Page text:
Saturday, January 08, 2011

The lives of others

I love France most when I'm in my new French class.

When I'm in my French class I am exactly where I want to be. When I'm in my French class, I am me, the American. Nothing more. Not mommy, not former pro snowboarder, not blogger, not wife, but Me. Me. Pure and unadulterated. Free from labels and nicknames. (The teacher and my classmates call me Elizabeth and I don't correct them.)

And in my class are not other French people, but foreigners, refugees, immigrants from around the world: Morocco,  Serbia, Belarus, Finland, Holland.

I  have nothing in common with these people. Except for maybe two things:
I am not home.
I take the same government -sponsored language course.

All these months of trying to figure out how I was supposed to get enough experience using my French to actually be able to connect with French people so I could further use my French, when I didn't have much French to use because I couldn't find anyone French to speak French to. And all I really needed was immigrants, who spoke French.

My first day at school, back in November, I was so depressed, I cried  on the way there. ( I essentially cried for most of November, but I'm over that now. ) Within a half hour of sitting down at the classroom table filled with dark strangers, I felt better. 

At break time, I went downstairs and got a 50-cent coffee from the machine and was invited to sit down next to the Moroccan and the Serbian, both men. They talked, and I listened. They talked about Bill Clinton. They talked about Germany. They argued, playfully, about which countries in the world were the richest countries. I listened, nodded, said a few halting sentences--talking politics in French is a bit beyond me-- and smiled a lot.

"On y va, Elizabeth," said the Moroccan. (Let's go.) I followed them back upstairs, and as we walked through the doorway into the classroom, a few minutes late, laughing like naughty kids, happiness rushed my heart. I was as happy as a depressed person could be. Happy in between those incredible attacks of sadness and tightness I had been experiencing. Happy in between sentences. This, after the longest, darkest November of the mind on record, was like spring coming early. Spring coming at all.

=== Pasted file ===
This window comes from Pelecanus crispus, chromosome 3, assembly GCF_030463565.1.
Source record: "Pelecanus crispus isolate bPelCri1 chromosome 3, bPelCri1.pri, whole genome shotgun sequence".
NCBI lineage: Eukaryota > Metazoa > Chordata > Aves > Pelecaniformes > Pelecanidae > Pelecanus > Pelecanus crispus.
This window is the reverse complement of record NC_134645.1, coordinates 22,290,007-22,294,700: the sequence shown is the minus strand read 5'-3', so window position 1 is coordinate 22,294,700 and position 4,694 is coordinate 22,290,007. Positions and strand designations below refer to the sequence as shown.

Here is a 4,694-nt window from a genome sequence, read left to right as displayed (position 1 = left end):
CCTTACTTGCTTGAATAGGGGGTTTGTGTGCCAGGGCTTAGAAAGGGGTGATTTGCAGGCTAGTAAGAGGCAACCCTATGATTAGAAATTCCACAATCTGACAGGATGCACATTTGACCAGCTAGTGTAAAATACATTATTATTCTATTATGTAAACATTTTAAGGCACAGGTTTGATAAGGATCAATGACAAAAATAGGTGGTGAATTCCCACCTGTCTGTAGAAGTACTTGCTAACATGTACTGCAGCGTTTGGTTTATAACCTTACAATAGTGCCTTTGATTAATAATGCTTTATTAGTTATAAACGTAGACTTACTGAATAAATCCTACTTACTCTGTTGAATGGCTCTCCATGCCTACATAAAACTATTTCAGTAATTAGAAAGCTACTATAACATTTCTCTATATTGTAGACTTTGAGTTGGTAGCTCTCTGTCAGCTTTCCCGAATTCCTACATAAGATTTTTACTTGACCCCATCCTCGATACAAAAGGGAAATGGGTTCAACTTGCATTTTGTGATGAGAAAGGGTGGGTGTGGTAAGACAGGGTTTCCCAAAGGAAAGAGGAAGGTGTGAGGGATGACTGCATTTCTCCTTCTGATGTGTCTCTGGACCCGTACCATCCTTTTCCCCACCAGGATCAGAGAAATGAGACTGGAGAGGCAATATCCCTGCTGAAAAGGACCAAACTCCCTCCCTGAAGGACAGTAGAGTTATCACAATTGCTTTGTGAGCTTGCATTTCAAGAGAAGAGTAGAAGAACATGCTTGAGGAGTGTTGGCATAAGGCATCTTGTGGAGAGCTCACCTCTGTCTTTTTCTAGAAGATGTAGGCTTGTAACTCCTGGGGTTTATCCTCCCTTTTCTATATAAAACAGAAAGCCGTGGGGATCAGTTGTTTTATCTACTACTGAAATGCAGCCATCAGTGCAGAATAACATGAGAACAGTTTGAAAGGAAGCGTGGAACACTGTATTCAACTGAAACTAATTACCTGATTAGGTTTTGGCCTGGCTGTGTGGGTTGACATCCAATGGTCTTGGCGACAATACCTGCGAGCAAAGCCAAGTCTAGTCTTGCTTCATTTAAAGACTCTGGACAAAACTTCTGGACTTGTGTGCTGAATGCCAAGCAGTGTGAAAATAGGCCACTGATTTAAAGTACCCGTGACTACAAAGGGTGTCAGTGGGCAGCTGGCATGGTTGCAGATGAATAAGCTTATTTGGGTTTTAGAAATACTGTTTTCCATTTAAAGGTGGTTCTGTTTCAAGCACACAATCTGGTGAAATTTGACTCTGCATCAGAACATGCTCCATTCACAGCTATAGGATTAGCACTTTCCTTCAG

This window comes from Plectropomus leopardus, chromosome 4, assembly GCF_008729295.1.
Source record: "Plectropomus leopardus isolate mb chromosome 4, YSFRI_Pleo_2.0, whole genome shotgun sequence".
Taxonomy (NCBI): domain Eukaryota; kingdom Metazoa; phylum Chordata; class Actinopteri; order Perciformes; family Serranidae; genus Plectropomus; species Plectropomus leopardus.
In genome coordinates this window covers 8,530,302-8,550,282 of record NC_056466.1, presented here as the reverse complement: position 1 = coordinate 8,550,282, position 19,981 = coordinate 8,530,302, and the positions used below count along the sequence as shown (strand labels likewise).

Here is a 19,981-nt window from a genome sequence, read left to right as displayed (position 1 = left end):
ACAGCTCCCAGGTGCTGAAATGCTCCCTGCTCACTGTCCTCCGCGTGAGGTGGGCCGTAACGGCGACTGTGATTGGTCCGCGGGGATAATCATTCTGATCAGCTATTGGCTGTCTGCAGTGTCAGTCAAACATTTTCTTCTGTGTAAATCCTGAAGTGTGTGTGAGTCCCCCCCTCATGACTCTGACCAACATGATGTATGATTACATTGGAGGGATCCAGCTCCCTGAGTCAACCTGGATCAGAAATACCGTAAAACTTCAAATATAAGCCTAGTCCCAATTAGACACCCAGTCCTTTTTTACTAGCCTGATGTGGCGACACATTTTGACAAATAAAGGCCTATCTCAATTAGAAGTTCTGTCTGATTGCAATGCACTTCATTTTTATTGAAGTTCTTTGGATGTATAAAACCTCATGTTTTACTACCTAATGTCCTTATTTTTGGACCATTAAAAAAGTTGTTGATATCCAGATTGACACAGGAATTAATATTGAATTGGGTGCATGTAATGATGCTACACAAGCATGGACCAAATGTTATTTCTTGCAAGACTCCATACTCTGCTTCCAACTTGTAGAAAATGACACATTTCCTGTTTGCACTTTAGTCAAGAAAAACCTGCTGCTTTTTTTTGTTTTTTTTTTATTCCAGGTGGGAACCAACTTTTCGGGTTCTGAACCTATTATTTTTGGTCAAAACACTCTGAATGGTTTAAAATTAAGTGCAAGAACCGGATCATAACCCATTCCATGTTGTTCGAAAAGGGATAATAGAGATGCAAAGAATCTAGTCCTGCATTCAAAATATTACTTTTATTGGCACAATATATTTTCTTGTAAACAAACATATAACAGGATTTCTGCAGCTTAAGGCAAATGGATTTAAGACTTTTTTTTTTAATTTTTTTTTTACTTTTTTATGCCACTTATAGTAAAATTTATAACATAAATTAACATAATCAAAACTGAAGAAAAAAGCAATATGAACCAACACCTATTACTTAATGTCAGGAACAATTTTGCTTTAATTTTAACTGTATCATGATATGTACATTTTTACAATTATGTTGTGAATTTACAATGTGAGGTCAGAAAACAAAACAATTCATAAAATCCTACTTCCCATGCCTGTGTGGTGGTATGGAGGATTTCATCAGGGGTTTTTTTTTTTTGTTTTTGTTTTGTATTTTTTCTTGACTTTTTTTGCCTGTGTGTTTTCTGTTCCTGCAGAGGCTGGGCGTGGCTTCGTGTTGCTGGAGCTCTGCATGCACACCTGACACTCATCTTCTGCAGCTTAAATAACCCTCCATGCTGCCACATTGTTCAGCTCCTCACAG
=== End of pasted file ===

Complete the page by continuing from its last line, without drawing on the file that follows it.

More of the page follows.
On the way home in the car at the end of the day, I had a flashback to my college semester abroad in Zurich.  I went to study Swiss culture and German. I spent most of my time with another American girl, Gretchen, where is she now?, Mostafa the Egyptian waiter and Ersin, the Turkish taxi driver, talking, drinking tea and wine, and smoking cigarettes. Spending even one afternoon with these immigrants, "guest workers" as they were called, was more eye-opening than an entire semester in a World History class, without the prerequisite boredom. I had no desire to nap. In fact I hardly slept that entire semester. There was no time to sleep. I had so much to learn.

While I tried to act all grownup and Euro -cosmopolitan, thus the cigarettes, the sheltered, small-town girl in me was intrigued, blown away, really, by the life stories of my new friends. Stories so much more colorful and dramatic, somehow more real, than my own.

Driving home from class, it suddenly made sense to me that I had befriended immigrants, rather than Swiss people. Conscious or not,  I needed them, like any lonely traveler needs an occasional warm smile. And, just like the Egyptian and the Turk, this new tribe that makes up my French class teaches me things. About the world and about myself.

Turns out, the Serbian was a war prisoner. He spent 12 months in a war camp during the Bosnian war. His only son was born while he was hiding in the mountains. He didn't meet his son until the boy was over a year old. He talks about the home he left behind in Serbia, a home that has been forever altered.

In between all the joking, he complains about the weather, the scenery, the French culture. It all makes his head ache. And it makes me feel strangely guilty for complaining about being here when I am, essentially, here by choice. I am enjoying a little selective life change, knowing all the while I can and will go back home, eventually.

The Serbian and the Moroccan and the Belarussian woman, they have no choice, they are stuck here, for whatever reason, money, politics, jobs. I am a fraud, a tourist, among these asylum, better-life seekers. These immigrants, these non-tourists, they put me in my place.

I complain about how boring my small village is, but I have the ability to go to the mountains to snowboard, and to Paris to wander.

I use the example of a mother needing to be alone to be happy in one of my written French exercises. The divorced-Morroccan needs me to explain that. Then he tells of how sad it is not to live with his children anymore.

I ask the Russian girl, with the painted on Barbie-blue eyebrows, who's been here only one year, how she learned French so fast.

"I had to," she says "No one speaks my language here. But I can't read or write it. I am like a child. It's terrible."

I complain about having had to move house twice since arriving in France. The Finn woman tells me about living in her car with her dogs.